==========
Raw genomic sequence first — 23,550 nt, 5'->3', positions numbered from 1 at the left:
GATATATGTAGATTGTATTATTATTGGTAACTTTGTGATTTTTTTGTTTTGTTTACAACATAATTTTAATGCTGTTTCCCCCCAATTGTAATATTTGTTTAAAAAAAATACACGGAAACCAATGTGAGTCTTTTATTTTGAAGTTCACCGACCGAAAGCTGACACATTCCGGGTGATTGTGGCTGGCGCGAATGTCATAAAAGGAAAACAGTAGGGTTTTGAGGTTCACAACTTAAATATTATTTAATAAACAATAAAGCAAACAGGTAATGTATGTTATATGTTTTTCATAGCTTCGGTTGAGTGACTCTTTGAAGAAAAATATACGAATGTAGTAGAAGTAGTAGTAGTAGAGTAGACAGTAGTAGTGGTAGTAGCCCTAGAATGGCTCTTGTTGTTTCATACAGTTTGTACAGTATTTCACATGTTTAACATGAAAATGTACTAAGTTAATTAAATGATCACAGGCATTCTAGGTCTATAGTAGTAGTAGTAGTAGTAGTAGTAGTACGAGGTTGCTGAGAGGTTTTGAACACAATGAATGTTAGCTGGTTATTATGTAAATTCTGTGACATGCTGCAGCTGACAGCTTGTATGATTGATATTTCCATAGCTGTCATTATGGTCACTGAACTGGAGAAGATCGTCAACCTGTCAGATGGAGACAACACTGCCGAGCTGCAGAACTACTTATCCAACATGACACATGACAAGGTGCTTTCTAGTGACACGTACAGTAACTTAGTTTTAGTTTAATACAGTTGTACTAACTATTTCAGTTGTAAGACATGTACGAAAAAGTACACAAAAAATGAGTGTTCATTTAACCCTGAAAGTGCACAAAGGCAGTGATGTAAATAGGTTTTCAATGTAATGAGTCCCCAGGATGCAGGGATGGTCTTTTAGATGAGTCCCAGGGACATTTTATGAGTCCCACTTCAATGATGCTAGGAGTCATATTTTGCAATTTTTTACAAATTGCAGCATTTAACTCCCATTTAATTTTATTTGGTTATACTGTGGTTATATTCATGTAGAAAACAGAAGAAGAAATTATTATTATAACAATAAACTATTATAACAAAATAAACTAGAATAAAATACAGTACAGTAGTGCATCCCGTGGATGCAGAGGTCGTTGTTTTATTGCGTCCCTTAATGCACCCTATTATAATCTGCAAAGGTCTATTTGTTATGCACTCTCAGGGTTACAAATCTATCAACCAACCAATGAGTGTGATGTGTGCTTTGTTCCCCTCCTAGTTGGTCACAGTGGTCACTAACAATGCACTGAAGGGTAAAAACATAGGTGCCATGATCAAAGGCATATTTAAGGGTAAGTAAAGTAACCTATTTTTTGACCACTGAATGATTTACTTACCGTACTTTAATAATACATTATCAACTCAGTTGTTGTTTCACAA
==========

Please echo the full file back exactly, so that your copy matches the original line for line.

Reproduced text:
Raw genomic sequence first — 23,550 nt, 5'->3', positions numbered from 1 at the left:
GATATATGTAGATTGTATTATTATTGGTAACTTTGTGATTTTTTTGTTTTGTTTACAACATAATTTTAATGCTGTTTCCCCCCAATTGTAATATTTGTTTAAAAAAAATACACGGAAACCAATGTGAGTCTTTTATTTTGAAGTTCACCGACCGAAAGCTGACACATTCCGGGTGATTGTGGCTGGCGCGAATGTCATAAAAGGAAAACAGTAGGGTTTTGAGGTTCACAACTTAAATATTATTTAATAAACAATAAAGCAAACAGGTAATGTATGTTATATGTTTTTCATAGCTTCGGTTGAGTGACTCTTTGAAGAAAAATATACGAATGTAGTAGAAGTAGTAGTAGTAGAGTAGACAGTAGTAGTGGTAGTAGCCCTAGAATGGCTCTTGTTGTTTCATACAGTTTGTACAGTATTTCACATGTTTAACATGAAAATGTACTAAGTTAATTAAATGATCACAGGCATTCTAGGTCTATAGTAGTAGTAGTAGTAGTAGTAGTAGTACGAGGTTGCTGAGAGGTTTTGAACACAATGAATGTTAGCTGGTTATTATGTAAATTCTGTGACATGCTGCAGCTGACAGCTTGTATGATTGATATTTCCATAGCTGTCATTATGGTCACTGAACTGGAGAAGATCGTCAACCTGTCAGATGGAGACAACACTGCCGAGCTGCAGAACTACTTATCCAACATGACACATGACAAGGTGCTTTCTAGTGACACGTACAGTAACTTAGTTTTAGTTTAATACAGTTGTACTAACTATTTCAGTTGTAAGACATGTACGAAAAAGTACACAAAAAATGAGTGTTCATTTAACCCTGAAAGTGCACAAAGGCAGTGATGTAAATAGGTTTTCAATGTAATGAGTCCCCAGGATGCAGGGATGGTCTTTTAGATGAGTCCCAGGGACATTTTATGAGTCCCACTTCAATGATGCTAGGAGTCATATTTTGCAATTTTTTACAAATTGCAGCATTTAACTCCCATTTAATTTTATTTGGTTATACTGTGGTTATATTCATGTAGAAAACAGAAGAAGAAATTATTATTATAACAATAAACTATTATAACAAAATAAACTAGAATAAAATACAGTACAGTAGTGCATCCCGTGGATGCAGAGGTCGTTGTTTTATTGCGTCCCTTAATGCACCCTATTATAATCTGCAAAGGTCTATTTGTTATGCACTCTCAGGGTTACAAATCTATCAACCAACCAATGAGTGTGATGTGTGCTTTGTTCCCCTCCTAGTTGGTCACAGTGGTCACTAACAATGCACTGAAGGGTAAAAACATAGGTGCCATGATCAAAGGCATATTTAAGGGTAAGTAAAGTAACCTATTTTTTGACCACTGAATGATTTACTTACCGTACTTTAATAATACATTATCAACTCAGTTGTTGTTTCACAA